As for the TSA searches being voluntary, I think it's not really realistic, for a few reasons.  First, if you need to travel from Seattle to Florida, it is not realistic to say "just drive".  Even taking the train is not realistic for this particular trip.  This point is even more important if you live in Hawaii or Alaska.  Also important to consider is that TSA plans to (and already has begun) perform similar searches on buses and trains.   They will probably eventually end up controlling private charter flights as well (because somebody can always take control of a private jet and fly it into, or explode it into, a building, right?)  Perhaps TSA (DHS actually) will begin these procedures at shopping mall entrances some day if nobody tries to stop this now (they're heading in that direction already with the NFL).   In addition to vacationing, people need to use transportation for their jobs, to take care of family members etc, and people shouldn't be harrassed and searched unreasonably in their travels, regardless of the mode of transportation they choose.   Would you have told Rosa Parks to just walk or take a taxi? :)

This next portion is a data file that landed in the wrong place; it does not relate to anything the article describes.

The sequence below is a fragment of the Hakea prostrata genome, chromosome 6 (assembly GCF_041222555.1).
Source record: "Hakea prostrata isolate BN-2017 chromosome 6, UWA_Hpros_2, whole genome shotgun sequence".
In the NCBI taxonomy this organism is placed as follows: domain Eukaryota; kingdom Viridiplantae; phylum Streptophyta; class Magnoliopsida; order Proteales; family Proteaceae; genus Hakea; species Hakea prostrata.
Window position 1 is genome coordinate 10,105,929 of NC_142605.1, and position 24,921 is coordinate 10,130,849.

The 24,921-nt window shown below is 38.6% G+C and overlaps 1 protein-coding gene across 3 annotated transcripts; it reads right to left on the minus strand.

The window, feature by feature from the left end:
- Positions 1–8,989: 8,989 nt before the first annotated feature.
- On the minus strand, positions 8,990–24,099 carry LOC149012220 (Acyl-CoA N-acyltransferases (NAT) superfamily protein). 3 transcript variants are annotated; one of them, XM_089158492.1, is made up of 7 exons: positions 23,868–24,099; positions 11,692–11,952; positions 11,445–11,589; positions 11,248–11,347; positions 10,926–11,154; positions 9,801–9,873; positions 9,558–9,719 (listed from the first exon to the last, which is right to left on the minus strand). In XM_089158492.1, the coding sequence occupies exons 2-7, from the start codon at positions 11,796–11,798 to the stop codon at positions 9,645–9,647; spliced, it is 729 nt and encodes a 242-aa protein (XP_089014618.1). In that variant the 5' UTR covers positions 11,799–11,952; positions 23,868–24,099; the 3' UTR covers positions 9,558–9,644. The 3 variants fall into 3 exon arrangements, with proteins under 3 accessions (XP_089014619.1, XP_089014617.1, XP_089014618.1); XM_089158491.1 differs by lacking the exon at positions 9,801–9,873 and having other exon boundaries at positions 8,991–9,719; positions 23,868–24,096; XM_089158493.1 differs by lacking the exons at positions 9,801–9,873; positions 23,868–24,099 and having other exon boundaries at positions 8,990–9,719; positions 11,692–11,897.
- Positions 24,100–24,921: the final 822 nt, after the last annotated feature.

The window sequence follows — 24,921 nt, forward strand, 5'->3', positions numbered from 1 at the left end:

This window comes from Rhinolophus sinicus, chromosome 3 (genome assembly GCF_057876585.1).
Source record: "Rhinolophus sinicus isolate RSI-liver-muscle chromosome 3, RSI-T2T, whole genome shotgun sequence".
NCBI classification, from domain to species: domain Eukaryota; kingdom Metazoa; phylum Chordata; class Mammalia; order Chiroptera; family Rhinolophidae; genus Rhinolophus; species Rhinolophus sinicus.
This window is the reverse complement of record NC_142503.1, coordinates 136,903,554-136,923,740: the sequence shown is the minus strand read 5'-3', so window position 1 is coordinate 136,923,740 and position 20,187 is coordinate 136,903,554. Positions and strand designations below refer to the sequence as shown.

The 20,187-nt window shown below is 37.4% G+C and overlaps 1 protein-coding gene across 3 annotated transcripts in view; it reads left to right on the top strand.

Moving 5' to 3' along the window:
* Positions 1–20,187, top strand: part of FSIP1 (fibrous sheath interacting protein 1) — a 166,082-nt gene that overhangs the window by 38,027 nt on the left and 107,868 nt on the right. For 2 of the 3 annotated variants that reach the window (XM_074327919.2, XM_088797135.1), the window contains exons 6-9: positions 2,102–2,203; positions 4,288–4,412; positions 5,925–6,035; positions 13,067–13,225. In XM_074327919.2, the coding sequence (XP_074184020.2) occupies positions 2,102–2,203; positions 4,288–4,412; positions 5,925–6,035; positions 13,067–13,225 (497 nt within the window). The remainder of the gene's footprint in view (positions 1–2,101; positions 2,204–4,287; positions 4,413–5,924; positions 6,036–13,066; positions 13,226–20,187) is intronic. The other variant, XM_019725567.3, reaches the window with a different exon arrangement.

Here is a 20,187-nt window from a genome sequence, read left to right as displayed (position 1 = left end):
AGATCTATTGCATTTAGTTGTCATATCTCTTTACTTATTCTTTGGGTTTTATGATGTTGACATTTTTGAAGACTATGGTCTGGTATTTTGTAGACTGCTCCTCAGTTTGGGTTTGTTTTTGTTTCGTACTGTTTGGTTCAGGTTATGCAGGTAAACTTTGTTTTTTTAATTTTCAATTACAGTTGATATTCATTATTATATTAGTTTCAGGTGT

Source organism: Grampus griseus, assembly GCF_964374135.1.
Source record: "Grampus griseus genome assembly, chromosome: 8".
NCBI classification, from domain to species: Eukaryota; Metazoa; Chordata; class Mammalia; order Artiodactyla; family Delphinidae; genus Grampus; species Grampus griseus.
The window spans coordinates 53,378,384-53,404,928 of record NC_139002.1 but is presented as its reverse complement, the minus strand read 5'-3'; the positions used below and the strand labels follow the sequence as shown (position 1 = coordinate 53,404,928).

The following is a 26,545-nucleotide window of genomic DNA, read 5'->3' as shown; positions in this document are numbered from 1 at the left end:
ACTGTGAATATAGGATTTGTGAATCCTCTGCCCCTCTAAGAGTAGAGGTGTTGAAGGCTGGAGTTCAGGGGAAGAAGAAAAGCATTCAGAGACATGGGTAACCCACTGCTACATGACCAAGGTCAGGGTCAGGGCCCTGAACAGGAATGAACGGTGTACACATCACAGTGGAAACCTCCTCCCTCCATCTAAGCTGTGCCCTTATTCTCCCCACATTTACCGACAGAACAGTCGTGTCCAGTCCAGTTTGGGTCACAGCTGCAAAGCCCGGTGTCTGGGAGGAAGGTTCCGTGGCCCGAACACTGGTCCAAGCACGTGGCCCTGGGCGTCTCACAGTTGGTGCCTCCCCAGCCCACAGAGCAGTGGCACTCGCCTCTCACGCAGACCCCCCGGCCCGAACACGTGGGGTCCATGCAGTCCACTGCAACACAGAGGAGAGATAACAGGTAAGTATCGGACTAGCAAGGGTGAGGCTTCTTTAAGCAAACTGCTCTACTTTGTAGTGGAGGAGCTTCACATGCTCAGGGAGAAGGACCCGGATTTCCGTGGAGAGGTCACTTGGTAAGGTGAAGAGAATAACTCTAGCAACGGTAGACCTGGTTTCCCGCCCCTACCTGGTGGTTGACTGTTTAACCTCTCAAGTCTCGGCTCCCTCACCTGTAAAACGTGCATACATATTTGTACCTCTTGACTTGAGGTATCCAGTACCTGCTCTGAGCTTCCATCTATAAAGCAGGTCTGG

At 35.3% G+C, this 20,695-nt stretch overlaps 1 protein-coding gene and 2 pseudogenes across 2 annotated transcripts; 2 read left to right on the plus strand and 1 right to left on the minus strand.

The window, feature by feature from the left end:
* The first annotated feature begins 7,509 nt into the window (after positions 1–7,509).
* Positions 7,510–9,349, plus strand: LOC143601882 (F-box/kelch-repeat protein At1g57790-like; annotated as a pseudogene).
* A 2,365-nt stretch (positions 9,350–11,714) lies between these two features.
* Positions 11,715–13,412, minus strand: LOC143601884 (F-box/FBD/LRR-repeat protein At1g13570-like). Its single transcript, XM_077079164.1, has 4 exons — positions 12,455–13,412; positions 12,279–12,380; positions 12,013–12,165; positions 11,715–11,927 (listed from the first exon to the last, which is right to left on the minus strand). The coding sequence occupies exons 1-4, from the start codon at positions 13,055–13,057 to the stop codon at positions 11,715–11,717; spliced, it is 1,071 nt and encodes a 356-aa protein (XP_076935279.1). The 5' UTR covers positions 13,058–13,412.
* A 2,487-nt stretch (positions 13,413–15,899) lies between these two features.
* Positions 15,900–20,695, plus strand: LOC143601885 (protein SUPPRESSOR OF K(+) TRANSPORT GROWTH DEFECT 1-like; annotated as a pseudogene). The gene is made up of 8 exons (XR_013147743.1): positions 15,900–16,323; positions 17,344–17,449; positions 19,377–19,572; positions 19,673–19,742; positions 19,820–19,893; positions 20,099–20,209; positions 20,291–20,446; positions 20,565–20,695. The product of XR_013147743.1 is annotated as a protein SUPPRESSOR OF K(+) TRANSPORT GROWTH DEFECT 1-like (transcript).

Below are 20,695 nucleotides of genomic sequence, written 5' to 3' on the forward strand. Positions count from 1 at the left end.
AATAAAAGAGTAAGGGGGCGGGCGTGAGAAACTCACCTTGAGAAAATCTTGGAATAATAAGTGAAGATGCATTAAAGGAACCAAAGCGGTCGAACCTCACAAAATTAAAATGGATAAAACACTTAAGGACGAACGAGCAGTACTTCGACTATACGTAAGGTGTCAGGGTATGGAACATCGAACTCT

Hi Carmen—

I didn't get the sense from anything you wrote that we have differences enough to surprise me that we have the same top three picks for president. I agree with you in principle that vaccinations should only be made compulsory with caution and discretion. It sounds to me as though you'd be OK with (or at least much less opposed to) the compulsory Gardasil vaccinations if it had gone through the Texas legislature and been signed into law by Perry rather than issued as an executive order. I agree that using an executive order circumvented the democratic process. Just because I believe it's the right public health policy doesn't mean that I think we ought to scrap our system of checks and balances for it.